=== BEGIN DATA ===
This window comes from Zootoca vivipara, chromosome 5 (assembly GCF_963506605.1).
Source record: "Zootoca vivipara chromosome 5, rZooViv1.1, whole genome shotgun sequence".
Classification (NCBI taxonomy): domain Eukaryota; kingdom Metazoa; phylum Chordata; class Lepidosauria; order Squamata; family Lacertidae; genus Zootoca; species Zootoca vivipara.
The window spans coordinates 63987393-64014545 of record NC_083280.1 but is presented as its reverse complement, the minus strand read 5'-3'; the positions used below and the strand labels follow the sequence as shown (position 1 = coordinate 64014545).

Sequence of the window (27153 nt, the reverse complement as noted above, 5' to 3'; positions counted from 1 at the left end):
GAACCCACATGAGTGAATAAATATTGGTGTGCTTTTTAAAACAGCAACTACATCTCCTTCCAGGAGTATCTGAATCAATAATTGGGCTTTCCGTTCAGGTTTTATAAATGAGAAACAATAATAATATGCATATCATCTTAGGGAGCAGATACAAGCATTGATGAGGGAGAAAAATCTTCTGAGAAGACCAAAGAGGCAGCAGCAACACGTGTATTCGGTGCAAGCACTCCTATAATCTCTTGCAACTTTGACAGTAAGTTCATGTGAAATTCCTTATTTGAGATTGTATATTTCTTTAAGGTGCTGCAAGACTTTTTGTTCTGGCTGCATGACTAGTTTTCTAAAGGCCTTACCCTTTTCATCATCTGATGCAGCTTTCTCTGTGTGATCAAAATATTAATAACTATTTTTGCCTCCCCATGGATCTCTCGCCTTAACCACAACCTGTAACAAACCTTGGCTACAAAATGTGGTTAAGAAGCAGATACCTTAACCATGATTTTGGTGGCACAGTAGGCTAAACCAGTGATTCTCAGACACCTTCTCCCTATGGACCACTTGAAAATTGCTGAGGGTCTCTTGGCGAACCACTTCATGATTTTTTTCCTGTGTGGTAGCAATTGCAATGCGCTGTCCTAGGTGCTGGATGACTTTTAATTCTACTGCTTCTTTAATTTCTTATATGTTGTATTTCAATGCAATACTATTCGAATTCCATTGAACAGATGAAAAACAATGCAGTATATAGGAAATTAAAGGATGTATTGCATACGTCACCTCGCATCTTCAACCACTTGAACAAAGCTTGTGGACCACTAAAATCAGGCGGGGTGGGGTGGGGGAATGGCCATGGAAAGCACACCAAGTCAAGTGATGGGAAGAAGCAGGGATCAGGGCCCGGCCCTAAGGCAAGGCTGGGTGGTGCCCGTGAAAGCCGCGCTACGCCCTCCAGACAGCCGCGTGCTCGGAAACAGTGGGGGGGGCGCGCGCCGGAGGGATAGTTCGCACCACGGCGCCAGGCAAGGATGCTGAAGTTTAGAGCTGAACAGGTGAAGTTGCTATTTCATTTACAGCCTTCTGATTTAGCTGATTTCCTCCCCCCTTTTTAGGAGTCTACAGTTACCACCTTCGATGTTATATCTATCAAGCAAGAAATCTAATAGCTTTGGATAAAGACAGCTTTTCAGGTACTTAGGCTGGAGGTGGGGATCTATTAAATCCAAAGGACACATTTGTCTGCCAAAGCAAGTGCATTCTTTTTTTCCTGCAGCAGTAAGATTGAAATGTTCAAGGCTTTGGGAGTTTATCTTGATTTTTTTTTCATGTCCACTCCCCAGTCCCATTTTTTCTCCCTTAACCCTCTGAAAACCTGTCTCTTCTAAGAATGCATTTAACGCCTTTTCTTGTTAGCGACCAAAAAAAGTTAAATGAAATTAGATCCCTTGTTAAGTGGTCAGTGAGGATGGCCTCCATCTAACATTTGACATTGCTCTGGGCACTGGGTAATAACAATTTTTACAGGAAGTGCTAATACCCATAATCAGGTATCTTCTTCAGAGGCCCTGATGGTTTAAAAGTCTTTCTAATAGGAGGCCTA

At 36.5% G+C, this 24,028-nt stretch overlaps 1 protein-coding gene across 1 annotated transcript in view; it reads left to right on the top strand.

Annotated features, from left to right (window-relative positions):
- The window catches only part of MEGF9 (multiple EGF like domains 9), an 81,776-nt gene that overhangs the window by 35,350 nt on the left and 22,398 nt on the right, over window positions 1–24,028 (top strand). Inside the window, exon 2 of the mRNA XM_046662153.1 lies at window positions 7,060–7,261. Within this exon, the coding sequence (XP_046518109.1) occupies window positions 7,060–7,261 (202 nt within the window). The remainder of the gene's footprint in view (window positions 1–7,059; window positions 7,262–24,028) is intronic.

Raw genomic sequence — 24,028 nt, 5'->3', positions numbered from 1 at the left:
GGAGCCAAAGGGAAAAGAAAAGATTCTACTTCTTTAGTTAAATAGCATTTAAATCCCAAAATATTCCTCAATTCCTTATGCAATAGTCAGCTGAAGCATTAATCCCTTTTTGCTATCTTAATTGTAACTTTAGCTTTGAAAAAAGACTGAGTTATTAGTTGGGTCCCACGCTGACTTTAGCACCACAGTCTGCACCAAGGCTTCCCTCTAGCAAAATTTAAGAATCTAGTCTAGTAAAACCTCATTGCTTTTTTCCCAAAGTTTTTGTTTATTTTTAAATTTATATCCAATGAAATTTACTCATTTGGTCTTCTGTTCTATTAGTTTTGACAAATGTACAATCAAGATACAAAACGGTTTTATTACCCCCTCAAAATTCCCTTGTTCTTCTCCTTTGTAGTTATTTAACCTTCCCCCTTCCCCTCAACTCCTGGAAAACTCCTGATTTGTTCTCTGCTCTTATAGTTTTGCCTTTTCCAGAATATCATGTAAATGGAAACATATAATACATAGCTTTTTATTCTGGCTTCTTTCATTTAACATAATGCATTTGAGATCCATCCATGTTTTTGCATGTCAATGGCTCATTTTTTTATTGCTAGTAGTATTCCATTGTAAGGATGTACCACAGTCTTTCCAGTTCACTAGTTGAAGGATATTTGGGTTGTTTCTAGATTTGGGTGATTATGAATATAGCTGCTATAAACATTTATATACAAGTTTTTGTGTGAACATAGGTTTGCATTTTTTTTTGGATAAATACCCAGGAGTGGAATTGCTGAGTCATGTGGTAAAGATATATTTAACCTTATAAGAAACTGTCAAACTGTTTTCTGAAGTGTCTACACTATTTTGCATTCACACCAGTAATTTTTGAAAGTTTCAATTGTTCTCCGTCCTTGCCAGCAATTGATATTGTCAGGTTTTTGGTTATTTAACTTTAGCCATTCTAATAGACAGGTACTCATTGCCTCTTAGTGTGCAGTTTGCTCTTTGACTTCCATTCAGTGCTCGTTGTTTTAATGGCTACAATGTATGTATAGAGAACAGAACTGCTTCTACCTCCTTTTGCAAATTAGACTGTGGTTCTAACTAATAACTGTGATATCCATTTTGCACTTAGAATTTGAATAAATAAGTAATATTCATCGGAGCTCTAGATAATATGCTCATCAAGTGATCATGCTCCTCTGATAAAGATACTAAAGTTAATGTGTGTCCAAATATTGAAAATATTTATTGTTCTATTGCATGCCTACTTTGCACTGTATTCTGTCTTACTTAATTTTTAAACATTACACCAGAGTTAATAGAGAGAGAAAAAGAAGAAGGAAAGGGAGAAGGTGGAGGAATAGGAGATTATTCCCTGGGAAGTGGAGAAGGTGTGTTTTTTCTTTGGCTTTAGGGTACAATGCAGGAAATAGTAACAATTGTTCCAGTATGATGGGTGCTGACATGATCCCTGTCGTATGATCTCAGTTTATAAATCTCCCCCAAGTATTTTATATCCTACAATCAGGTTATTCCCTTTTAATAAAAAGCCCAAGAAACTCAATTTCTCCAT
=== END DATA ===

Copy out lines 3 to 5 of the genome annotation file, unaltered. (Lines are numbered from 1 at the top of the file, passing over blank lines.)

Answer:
Classification (NCBI taxonomy): domain Eukaryota; kingdom Metazoa; phylum Chordata; class Lepidosauria; order Squamata; family Lacertidae; genus Zootoca; species Zootoca vivipara.
The window spans coordinates 63987393-64014545 of record NC_083280.1 but is presented as its reverse complement, the minus strand read 5'-3'; the positions used below and the strand labels follow the sequence as shown (position 1 = coordinate 64014545).

Sequence of the window (27153 nt, the reverse complement as noted above, 5' to 3'; positions counted from 1 at the left end):